Welcome to InSight Crime's 2013 Game Changers, where we have sought to highlight some of the year's most important and illustrative trends in the development of organized crime in the Americas.
This year has been a year of contradictions. Large criminal groups that seemed untouchable appear to be on the ropes. Others waded through complicated peace and truce processes with incredible patience. Some of the more notable of these processes were initiated by the criminal groups themselves. At the same time, some dynamics in the underworld remained true to form and some new, ugly criminal economies have surged because of these dynamics. Amidst it all, weak states continued to face challenges from below and above, sometimes from those who simply feel they have no choice but to fight criminal groups on their own.
These past 12 months could be termed the year of the negotiations. In Colombia, rebels from the Revolutionary Armed Forces of Colombia (FARC) continued their historic talks with the Colombian government of Juan Manuel Santos. By many accounts, these talks are moving along well, but there is concern that even if the FARC leadership signs a deal, parts of the organization will desert and enter the criminal economy.
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In El Salvador, the truce between the country's two largest gangs showed severe signs of fraying, if not rupturing completely. Homicides surged at the end of the year, as the presidential campaign shifted into full gear. While the mediators claimed the candidates had sought gang support for their campaigns, the country's security minister sought to undermine the truce via public and private channels.
Meanwhile, a few more lasting criminal "pacts" emerged, brokered, it appeared, by the criminals themselves. In Medellin, Colombia, remnants of the old guard, known as the Oficina de Envigado, brokered a cease fire with the now surging Urabeños criminal organization, bringing homicides to their lowest levels in 30 years. In Juarez and Tijuana, Mexico, the Sinaloa Cartel's apparent dominance over those trafficking corridors led to equally dramatic drops in homicide rates and other criminal acts, such as car-jackings.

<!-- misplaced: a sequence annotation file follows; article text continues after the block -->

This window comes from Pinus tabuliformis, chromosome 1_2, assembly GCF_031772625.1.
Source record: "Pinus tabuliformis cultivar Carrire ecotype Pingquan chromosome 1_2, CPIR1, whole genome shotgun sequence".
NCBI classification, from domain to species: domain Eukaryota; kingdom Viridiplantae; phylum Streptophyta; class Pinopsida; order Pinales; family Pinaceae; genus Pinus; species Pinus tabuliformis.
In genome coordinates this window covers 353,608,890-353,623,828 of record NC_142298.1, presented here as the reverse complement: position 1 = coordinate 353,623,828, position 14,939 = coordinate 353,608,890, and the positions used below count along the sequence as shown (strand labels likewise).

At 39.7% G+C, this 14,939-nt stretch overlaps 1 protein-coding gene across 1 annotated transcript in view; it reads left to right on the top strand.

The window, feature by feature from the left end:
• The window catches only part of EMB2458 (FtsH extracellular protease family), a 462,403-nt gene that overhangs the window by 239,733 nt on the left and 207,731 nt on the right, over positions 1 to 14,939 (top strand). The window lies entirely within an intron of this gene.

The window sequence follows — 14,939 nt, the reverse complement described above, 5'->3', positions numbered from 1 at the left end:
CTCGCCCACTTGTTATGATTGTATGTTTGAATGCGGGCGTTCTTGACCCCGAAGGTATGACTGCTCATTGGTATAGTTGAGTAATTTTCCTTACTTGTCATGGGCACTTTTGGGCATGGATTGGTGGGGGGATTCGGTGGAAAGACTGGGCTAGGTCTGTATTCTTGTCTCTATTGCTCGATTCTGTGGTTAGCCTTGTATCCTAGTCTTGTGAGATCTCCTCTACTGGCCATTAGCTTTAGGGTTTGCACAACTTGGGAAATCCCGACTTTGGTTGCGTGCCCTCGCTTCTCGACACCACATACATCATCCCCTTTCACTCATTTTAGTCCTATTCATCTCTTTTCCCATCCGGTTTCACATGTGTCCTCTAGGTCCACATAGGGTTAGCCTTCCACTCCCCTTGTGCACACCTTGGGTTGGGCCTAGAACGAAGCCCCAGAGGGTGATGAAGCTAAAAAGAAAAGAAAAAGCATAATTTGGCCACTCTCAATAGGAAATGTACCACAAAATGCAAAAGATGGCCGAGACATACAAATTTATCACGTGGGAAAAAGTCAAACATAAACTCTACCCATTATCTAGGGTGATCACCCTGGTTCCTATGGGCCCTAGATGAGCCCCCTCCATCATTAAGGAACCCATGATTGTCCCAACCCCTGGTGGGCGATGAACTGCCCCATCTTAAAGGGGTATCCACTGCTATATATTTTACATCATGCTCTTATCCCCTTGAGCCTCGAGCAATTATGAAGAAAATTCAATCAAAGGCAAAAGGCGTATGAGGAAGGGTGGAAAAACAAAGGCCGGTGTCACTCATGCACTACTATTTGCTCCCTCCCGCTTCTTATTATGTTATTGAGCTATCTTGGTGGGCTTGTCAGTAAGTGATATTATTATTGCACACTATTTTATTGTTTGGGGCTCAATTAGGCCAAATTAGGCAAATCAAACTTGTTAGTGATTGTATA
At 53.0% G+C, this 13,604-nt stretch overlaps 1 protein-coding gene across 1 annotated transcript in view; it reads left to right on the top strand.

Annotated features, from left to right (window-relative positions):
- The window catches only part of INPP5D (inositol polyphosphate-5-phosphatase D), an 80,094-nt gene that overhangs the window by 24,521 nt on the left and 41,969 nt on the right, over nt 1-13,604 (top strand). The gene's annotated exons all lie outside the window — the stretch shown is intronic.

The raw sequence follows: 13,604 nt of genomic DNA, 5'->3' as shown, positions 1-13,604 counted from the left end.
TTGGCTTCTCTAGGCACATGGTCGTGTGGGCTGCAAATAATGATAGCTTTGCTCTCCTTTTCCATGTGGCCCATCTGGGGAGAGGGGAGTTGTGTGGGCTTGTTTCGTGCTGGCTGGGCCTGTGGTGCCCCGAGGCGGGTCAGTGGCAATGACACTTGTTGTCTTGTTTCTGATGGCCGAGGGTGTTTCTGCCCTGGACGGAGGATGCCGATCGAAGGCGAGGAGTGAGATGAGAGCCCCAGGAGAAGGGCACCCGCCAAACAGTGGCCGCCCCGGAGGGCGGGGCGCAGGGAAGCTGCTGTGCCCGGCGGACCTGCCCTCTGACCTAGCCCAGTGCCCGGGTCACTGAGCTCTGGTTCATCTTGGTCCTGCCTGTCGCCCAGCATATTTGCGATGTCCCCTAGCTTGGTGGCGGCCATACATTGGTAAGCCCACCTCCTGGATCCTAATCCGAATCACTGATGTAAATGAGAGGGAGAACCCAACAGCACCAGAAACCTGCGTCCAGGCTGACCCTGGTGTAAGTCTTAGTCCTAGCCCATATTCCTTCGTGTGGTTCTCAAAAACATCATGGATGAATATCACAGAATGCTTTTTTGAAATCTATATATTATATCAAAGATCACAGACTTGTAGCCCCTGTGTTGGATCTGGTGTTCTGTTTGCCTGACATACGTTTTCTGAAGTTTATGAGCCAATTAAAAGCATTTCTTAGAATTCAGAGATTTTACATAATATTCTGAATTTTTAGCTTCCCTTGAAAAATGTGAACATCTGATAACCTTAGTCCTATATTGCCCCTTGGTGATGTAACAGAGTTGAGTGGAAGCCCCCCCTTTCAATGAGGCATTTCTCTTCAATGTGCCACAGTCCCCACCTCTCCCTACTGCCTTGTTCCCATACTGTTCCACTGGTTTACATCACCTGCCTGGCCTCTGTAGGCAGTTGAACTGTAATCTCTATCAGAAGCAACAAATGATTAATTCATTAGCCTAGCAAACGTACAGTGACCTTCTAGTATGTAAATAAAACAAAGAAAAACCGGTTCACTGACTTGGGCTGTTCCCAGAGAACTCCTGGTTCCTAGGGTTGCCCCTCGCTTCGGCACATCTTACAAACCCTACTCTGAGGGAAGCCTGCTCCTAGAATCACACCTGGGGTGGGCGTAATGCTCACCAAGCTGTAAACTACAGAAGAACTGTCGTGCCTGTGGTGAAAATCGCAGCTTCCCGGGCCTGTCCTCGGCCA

The emergence of the Urabeños as the singular, monolithic criminal organization to survive the government's assault on the so-called Criminal Bands or "Bandas Criminales" (BACRIM) may be the biggest development in Latin America's underworld. The Urabeños have developed a sophisticated criminal model, which includes a huge variety of revenue streams. They appear to have overcome the loss of numerous top leaders and have an understanding of when to fight and when to make friends, as noted above.
However, the Urabeños, and other groups like them, have also ushered in a new era of drug consumption in the region. The consumers are no longer just in Europe, the United States and Asia. They are in small cities and even rural areas throughout the region. They are poor; they are middle class; and they are the elite. And they are getting their drugs from the local criminal groups who are servicing the larger ones, like the Urabeños, throughout the distribution chain. From Brazil and Argentina, to Costa Rica and Mexico, this new, local criminal economy appears to be at the heart of much of the region's violence.
It is this violence that pushed civilians to take up arms in places like Guerrero and Michoacan, two embattled Mexican states where so-called "self-defense" groups have surged to try to replace an inept, corrupted and co-opted state. These groups appear to have a wide range of backgrounds: from the poor peasant farmers to the sophisticated rival criminal groups. Yet, the government seems powerless to deal with them, to the point where many authorities have willingly allowed them to break the law in order to ensure others do not.
A similar tension between maintaining the law and ensuring justice is also on the minds of the Bolivians as they try to keep some portions of their coca crop in the legal sphere and eliminate those deemed illegal. The challenge is monumental and, as we have seen this year, virtually impossible. Meanwhile, Bolivia's neighbor Peru, is coming to grips with the fact that it is the largest coca producing country in the world. That reality, which is a return to the 1990s status quo, has meant an influx of foreign criminal groups.
Finally, for the second straight year, we need to note what is happening in Honduras. The country continues to open its doors to foreign criminal organizations, even while its homegrown groups continue to gain power. This includes one known as the Cachiros, which the US Treasury Department said had accumulated up to $800 million in assets, or roughly five percent of the country's GDP. A newly elected government, which takes power in January, seems to have little idea of how to combat these organizations, much less the resources.
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